The Disney Magic and Disney Dream cruise liners which a group of 49 Trinidadians have been working on for close to five months. Some 40 members of the group are now seeking to return home.

Some 40 of 49 Trinidadian nationals working aboard Disney Cruise Lines are begging Minister of National Security Stuart Young to consider their request to return home.

Guardian Media was told yesterday that the group has been working aboard the Disney Magic and Disney Dream for close to five months and are nearing the end of their contract with no clear plan on what will happen next due to the COVID-19 lockdown of borders.

The workers are currently aboard the Disney Fantasy, which is being used by the cruise line company to make a journey through various Caribbean and Latin American countries to return crew members to their homelands.

Guardian Media understands Disney’s executive director of Marine Operations Russel Daya has written to Young seeking clearance to bring the nationals back to T&T. However, they have not received a response yet.

A 40-year-old Trinidadian mother who has been working on the Disney Cruise Line for 18 years told Guardian Media her four-month contract, like those of many others, comes to an end on May 29. The woman, who asked not to be identified, said, “The captain thought since we are on our way to Grenada to drop off crew members, Trinidad would have been able to accept us and then we will come home.”

She said all passengers disembarked from the ship on March 14, and none of the three ships which were in operation then had any cases of COVID-19. All crew members, the woman stated, are being tested frequently for the virus, while the company has initiated several safety protocols including physical distancing.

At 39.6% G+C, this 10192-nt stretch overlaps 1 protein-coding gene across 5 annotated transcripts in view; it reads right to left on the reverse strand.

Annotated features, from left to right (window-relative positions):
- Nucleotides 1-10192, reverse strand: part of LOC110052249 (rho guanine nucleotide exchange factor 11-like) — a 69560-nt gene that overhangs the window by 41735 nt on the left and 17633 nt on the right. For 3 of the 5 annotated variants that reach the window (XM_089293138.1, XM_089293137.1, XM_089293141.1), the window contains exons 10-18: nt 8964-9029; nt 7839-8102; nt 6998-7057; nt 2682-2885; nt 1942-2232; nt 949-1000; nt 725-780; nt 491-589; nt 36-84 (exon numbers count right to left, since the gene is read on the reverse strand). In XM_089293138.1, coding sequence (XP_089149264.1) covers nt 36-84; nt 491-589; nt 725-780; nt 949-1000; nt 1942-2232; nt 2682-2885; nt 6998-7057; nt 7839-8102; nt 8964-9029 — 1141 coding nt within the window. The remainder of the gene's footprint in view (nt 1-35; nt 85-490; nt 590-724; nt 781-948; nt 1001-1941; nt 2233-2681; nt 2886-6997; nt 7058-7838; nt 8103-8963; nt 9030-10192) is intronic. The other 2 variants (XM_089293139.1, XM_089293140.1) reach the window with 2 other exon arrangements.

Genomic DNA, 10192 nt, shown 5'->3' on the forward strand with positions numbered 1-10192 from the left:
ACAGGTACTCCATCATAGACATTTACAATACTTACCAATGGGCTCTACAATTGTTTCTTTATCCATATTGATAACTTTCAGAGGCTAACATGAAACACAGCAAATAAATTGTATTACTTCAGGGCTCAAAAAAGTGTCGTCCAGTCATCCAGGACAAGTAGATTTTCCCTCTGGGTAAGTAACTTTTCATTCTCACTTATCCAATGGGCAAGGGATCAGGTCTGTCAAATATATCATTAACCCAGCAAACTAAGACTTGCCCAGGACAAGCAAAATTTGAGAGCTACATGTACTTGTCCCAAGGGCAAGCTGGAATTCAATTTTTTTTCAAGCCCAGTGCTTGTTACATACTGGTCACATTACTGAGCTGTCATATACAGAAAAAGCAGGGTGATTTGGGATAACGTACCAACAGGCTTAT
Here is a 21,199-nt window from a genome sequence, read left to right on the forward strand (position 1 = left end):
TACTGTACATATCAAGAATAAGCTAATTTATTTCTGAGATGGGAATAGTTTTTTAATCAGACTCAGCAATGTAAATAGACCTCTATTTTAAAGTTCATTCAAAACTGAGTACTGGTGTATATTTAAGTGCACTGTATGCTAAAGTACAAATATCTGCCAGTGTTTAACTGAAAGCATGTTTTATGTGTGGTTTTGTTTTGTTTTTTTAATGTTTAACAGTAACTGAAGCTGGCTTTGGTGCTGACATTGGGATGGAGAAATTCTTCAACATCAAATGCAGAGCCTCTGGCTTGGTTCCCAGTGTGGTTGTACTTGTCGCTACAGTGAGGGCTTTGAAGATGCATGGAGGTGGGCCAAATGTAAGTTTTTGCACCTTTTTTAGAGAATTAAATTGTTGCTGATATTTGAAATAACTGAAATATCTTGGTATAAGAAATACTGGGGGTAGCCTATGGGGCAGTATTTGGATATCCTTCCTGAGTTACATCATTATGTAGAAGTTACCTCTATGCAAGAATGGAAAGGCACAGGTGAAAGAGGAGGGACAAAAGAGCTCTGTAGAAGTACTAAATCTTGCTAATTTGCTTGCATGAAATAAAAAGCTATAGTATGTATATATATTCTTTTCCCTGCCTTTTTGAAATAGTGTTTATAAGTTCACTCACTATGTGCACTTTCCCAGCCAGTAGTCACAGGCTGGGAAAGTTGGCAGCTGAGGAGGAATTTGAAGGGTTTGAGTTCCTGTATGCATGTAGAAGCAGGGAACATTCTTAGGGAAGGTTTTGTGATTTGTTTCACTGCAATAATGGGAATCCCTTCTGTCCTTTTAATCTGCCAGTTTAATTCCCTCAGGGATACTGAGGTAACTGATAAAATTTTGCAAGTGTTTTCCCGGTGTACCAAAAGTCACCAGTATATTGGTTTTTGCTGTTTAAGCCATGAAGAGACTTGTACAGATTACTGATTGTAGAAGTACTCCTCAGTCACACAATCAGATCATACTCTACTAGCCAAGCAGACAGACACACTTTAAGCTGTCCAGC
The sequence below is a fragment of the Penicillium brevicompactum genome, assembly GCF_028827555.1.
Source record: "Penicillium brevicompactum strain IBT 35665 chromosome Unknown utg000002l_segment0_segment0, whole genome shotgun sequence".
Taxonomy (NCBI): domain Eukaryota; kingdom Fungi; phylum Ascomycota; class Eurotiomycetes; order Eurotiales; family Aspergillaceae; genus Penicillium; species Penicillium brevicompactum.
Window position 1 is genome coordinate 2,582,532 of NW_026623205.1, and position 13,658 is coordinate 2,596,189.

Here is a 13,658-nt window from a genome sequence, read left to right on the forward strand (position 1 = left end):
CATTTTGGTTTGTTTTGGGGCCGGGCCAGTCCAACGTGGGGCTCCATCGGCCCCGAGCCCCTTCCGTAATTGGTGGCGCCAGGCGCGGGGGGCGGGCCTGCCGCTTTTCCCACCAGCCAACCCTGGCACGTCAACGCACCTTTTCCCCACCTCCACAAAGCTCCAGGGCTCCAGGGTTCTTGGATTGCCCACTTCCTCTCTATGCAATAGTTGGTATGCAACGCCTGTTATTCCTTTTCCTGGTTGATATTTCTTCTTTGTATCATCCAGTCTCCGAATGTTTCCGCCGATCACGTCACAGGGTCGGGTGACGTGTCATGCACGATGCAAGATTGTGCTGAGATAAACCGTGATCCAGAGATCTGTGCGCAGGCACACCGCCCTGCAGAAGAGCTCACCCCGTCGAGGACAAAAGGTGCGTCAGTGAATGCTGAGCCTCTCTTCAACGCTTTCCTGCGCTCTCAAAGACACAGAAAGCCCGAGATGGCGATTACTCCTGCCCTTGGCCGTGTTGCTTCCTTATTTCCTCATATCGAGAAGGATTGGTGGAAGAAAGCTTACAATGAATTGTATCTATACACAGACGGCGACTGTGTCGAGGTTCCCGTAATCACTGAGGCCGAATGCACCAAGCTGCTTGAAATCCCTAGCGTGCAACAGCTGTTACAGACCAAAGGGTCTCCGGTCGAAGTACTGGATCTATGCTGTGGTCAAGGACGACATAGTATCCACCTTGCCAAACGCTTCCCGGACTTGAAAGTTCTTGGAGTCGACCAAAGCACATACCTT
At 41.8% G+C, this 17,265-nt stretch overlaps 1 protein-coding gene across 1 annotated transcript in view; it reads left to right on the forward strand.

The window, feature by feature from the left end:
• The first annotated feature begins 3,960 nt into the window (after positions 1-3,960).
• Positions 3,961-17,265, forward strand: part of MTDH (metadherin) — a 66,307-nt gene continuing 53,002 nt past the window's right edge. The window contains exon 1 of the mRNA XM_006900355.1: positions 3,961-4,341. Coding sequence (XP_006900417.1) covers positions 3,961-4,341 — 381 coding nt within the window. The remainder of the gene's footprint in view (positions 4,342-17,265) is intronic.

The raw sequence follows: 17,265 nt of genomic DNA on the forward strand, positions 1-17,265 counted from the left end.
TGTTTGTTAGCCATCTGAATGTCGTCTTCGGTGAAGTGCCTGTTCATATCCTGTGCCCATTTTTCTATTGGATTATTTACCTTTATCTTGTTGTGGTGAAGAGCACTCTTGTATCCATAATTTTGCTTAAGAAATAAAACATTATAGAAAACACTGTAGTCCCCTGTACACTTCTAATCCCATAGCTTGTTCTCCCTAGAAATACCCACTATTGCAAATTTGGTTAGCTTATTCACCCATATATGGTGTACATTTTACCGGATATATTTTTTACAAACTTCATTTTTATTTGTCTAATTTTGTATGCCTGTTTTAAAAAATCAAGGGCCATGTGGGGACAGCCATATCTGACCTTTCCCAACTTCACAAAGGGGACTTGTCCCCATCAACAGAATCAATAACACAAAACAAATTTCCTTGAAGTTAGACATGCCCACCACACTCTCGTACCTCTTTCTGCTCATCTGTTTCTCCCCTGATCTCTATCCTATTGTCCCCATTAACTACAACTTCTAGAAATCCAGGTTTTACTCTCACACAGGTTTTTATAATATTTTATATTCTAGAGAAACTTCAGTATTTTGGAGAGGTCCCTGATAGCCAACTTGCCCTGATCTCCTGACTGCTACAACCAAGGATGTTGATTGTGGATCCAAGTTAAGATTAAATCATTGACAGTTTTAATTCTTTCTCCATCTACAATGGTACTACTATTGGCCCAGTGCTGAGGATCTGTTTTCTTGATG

Noting the public backlash which occurred when a group of Trini nationals who had gone on a cruise made their appeal to come home, she said, “I understand the height of the Government keeping the country safe at this point in time. However, we are safe and COVID-19 free and the company is making 99 per cent of the effort.”

Guardian Media was told governments from St Vincent and the Grenadines, Dominican Republic and St Lucia gave the green light to have their citizens who were working with the company repatriated but the T&T and Jamaica government were yet to give such approvals.

The Fantasy is expected to dock in St Vincent on May 20 and will then head to St Lucia for another drop-off.

The Trinidadian crew member said if the T&T Government refuses to give clearance for their return then, they will have no choice but to stay on the ship and return to Orlando where she and the others will have to fend for themselves. However, she said the group is clinging on to the hope that they will be reunited with their families in Trinidad.

“My nine-year-old daughter is contacting me every day asking me when I am coming home,” she lamented.

Guardian Media contacted Young via WhatsApp for comment on the issue yesterday but although he read the messages he had not responded to any of our questions up to last evening.